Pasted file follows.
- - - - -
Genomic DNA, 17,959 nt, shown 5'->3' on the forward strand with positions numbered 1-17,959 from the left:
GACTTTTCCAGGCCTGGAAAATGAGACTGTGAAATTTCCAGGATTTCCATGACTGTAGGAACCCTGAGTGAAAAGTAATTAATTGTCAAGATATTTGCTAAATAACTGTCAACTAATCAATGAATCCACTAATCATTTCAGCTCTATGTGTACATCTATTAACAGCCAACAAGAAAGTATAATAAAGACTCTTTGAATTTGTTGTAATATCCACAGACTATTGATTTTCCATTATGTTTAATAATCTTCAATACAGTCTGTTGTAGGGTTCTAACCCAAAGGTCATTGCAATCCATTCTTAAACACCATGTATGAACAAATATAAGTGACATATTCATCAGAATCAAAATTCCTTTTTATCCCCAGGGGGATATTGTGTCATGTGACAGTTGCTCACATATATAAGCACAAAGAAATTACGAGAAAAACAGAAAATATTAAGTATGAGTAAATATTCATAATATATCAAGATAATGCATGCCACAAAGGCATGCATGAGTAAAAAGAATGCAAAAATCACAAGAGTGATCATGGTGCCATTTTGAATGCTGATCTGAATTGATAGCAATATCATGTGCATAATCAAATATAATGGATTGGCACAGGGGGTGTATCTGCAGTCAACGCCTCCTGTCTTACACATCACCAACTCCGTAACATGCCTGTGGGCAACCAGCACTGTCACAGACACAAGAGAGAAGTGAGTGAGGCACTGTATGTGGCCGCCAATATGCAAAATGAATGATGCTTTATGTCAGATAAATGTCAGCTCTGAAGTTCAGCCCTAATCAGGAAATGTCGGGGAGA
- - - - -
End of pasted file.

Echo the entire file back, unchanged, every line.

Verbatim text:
Genomic DNA, 17,959 nt, shown 5'->3' on the forward strand with positions numbered 1-17,959 from the left:
GACTTTTCCAGGCCTGGAAAATGAGACTGTGAAATTTCCAGGATTTCCATGACTGTAGGAACCCTGAGTGAAAAGTAATTAATTGTCAAGATATTTGCTAAATAACTGTCAACTAATCAATGAATCCACTAATCATTTCAGCTCTATGTGTACATCTATTAACAGCCAACAAGAAAGTATAATAAAGACTCTTTGAATTTGTTGTAATATCCACAGACTATTGATTTTCCATTATGTTTAATAATCTTCAATACAGTCTGTTGTAGGGTTCTAACCCAAAGGTCATTGCAATCCATTCTTAAACACCATGTATGAACAAATATAAGTGACATATTCATCAGAATCAAAATTCCTTTTTATCCCCAGGGGGATATTGTGTCATGTGACAGTTGCTCACATATATAAGCACAAAGAAATTACGAGAAAAACAGAAAATATTAAGTATGAGTAAATATTCATAATATATCAAGATAATGCATGCCACAAAGGCATGCATGAGTAAAAAGAATGCAAAAATCACAAGAGTGATCATGGTGCCATTTTGAATGCTGATCTGAATTGATAGCAATATCATGTGCATAATCAAATATAATGGATTGGCACAGGGGGTGTATCTGCAGTCAACGCCTCCTGTCTTACACATCACCAACTCCGTAACATGCCTGTGGGCAACCAGCACTGTCACAGACACAAGAGAGAAGTGAGTGAGGCACTGTATGTGGCCGCCAATATGCAAAATGAATGATGCTTTATGTCAGATAAATGTCAGCTCTGAAGTTCAGCCCTAATCAGGAAATGTCGGGGAGA